Posted by Mitch at 11:39 AM | Comments (0)

Turkey sandwiches for five dollars

I am currently on America Airlines flight 183 to San Francisco. The overly talkative attendant just announced our meal for the flight, a delightful turkey and cheese sandwich. Five bucks for that, or if just want a snack you can fork over three for a muffin. Thankfully my lovely bride prepped a nice lunch for me. I suspect it involved two peanut butter & jelly sandwiches on oat nut bread, some fruit, and a surprise or two. I'm not sure if I ever explained the PB&J portion of the RV trip (yes, two years later I can still write about the trip!). I did the driving between stops, and before we left she made PB&J sandwiches so we'd have something good to eat without worrying where to stop. Good stuff.

I'm headed to Apple's Worldwide Developers Conference (WWDC) this week, a geekfest-extreme for us Macintosh types. If you think Cocoa is a drink or Leopard a cat, stay home. This is serious stuff. My first trip out to SF for this show and I'm quite curious and rather excited. While MacWorld is a big trade show with a few classes, this is a week of serious, intense learning. The plane, a Boeing 757, is probably packed with Mac users. Before boarding I chatted a short while with an editor for O'Reilly Books. It's an interesting show from his perspective. Monday morning The Steve announces new technologies and products. By the end of the week he assembles his team of writers to plan the titles based on all the new stuff.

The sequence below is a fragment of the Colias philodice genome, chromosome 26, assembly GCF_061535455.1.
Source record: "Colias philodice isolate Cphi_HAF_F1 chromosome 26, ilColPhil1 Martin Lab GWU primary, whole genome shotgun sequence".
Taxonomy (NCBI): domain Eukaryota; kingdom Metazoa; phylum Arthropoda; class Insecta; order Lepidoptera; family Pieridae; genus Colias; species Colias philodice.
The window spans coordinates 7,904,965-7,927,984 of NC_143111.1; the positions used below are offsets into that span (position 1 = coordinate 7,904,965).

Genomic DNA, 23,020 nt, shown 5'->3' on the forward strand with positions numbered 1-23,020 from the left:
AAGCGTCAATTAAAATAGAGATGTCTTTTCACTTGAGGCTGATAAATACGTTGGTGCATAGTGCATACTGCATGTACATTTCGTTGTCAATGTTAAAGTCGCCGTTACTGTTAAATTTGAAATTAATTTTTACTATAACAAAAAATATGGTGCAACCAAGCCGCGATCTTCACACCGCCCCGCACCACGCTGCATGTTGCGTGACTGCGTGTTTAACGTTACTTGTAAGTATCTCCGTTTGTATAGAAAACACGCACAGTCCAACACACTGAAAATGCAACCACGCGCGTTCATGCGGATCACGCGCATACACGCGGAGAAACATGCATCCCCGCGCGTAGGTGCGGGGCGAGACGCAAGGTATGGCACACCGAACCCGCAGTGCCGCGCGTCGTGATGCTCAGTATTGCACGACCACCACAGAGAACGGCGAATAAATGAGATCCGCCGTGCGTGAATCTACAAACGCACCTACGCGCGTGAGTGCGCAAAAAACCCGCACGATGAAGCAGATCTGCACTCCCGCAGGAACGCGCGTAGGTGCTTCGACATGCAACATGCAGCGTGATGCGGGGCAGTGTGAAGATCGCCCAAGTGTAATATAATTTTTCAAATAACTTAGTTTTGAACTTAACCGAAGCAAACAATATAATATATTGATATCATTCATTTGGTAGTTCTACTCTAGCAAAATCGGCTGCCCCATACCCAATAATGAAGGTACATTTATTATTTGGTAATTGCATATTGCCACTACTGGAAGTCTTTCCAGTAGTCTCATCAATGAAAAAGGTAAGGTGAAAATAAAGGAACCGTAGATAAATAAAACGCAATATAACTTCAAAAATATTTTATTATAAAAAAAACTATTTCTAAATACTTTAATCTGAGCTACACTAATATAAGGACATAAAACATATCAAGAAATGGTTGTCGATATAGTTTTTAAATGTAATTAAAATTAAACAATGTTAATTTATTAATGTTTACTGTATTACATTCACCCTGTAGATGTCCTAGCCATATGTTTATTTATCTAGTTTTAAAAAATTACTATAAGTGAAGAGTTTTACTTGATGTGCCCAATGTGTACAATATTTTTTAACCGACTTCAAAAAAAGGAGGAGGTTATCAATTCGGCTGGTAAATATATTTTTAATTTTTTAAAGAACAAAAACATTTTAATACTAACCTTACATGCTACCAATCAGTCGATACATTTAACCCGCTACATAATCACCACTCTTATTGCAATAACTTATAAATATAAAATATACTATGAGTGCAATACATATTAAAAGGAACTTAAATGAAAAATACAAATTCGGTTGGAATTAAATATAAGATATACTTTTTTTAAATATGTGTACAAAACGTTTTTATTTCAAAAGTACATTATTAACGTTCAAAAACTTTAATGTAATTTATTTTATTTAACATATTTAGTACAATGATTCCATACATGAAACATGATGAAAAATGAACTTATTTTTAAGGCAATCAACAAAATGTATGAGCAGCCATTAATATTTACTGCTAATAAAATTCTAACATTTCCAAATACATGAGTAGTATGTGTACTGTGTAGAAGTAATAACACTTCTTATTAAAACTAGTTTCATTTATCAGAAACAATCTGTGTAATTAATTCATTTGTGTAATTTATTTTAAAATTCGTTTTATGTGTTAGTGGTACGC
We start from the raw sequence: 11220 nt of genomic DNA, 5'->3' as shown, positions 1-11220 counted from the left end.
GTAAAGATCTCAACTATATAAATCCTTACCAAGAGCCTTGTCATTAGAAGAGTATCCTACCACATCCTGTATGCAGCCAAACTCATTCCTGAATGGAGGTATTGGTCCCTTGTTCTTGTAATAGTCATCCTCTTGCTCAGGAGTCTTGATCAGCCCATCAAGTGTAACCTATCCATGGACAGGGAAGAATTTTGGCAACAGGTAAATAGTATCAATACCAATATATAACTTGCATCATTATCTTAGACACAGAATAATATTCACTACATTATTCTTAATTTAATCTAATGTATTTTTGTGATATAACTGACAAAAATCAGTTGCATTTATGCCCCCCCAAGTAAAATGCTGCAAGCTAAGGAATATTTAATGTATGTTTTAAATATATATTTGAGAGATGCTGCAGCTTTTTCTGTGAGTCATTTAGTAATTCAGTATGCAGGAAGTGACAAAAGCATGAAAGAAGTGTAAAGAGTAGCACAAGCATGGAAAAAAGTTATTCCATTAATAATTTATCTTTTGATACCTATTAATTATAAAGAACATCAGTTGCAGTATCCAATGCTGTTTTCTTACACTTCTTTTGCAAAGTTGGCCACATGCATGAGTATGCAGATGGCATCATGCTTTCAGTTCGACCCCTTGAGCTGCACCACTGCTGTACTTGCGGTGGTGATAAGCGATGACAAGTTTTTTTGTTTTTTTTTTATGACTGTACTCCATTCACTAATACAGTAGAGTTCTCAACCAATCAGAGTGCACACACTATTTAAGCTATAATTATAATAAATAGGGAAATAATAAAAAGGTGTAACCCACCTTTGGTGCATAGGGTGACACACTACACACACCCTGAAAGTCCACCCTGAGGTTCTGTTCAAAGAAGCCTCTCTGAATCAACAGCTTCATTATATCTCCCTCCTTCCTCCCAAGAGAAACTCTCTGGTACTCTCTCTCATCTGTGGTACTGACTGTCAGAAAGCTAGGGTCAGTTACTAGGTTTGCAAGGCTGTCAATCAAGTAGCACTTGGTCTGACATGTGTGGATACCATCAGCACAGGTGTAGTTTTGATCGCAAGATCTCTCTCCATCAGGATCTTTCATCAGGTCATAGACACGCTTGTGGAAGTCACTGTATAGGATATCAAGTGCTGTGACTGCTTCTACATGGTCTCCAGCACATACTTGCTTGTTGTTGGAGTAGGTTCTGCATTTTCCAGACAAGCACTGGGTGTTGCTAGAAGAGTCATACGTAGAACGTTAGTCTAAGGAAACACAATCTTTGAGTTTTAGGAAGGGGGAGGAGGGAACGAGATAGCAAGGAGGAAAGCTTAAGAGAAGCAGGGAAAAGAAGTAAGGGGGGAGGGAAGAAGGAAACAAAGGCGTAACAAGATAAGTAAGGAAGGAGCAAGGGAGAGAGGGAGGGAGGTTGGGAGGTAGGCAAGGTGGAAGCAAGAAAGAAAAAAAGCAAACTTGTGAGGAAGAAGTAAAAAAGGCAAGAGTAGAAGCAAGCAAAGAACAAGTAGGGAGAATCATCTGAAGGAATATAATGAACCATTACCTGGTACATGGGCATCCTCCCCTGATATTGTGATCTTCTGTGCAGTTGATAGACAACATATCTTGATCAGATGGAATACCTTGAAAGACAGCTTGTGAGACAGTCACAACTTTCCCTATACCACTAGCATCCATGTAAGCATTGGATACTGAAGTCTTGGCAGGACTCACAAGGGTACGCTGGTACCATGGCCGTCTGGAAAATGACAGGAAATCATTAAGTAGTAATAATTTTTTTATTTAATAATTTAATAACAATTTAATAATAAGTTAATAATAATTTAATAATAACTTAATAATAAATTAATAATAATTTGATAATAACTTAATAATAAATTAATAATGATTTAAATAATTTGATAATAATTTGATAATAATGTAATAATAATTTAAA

Other than the keynote address the whole week is under non-disclosure. If I write anything too specific I'll prompty find a laser beam emanating from my laptop's iSight burning a hole through my skull. If I leak any source code then things get seriously hairy.

I haven't posted in a while. This usually happens when I have nothing of interest to say. This isn't so much the case. Besides, I find writing about cellophane-wrapped turkey sandwiches amusing. There are some earth-shattering things to write about, and have been for some time. I'll try to do some catching-up but one topic will have to wait. So all my readers, all two of you, I'm afraid you'll be left in minor suspense for a short while longer. Some other items of interest I'll blog about in the meantime.

We're over Ohio, apparently headed into bumpy territory and the seat belt sign has been reestablished. The sandwich cart has passed with few takers, and a beverage cart is on the way. The big question - do I go for a water or OJ, or straight to soda? Do I want to sleep the rest of the flight or get a little boost? Hmmmm. I often fly Southwest and can count on Dr. Pepper. Not sure if I can expect the same from American. Say what you will about Texas but they know their soft drinks.

Photo 20So here I am, with my JVC noise-canceling headphones. Xavier Rudd again. Not sure why I keep listening to him when blogging. By the way, he's Australian and my sister Debbie is over there at the moment. She's due back this week, while I'm still out in SF.

Photo 21Dr. Pepper it is! Three cheers for American Airlines! I obviously had the "flip photo" feature in the wrong setting but I'm too lazy to go back and fix it. If you can't read the can hold your computer up to a mirror. By the way, this is a new can design. Shocking I know, but if you've been to the Dr. Pepper Museum in lovely downtown Waco you'll see a full history of can and bottle design. If you find yourself a bit north of Austin check it out. And while you're there buy some real Dr. Pepper, made at one bottling company the original way with cane sugar instead of the high fructose corn syrup that's wound up everywhere thanks to dazzling work by the farm lobby. But that's a topic of another flight.

Indianapolis is coming up on the left, so I'll call this an entry. Enjoy your flight.

Posted by Mitch at 01:47 PM | Comments (0)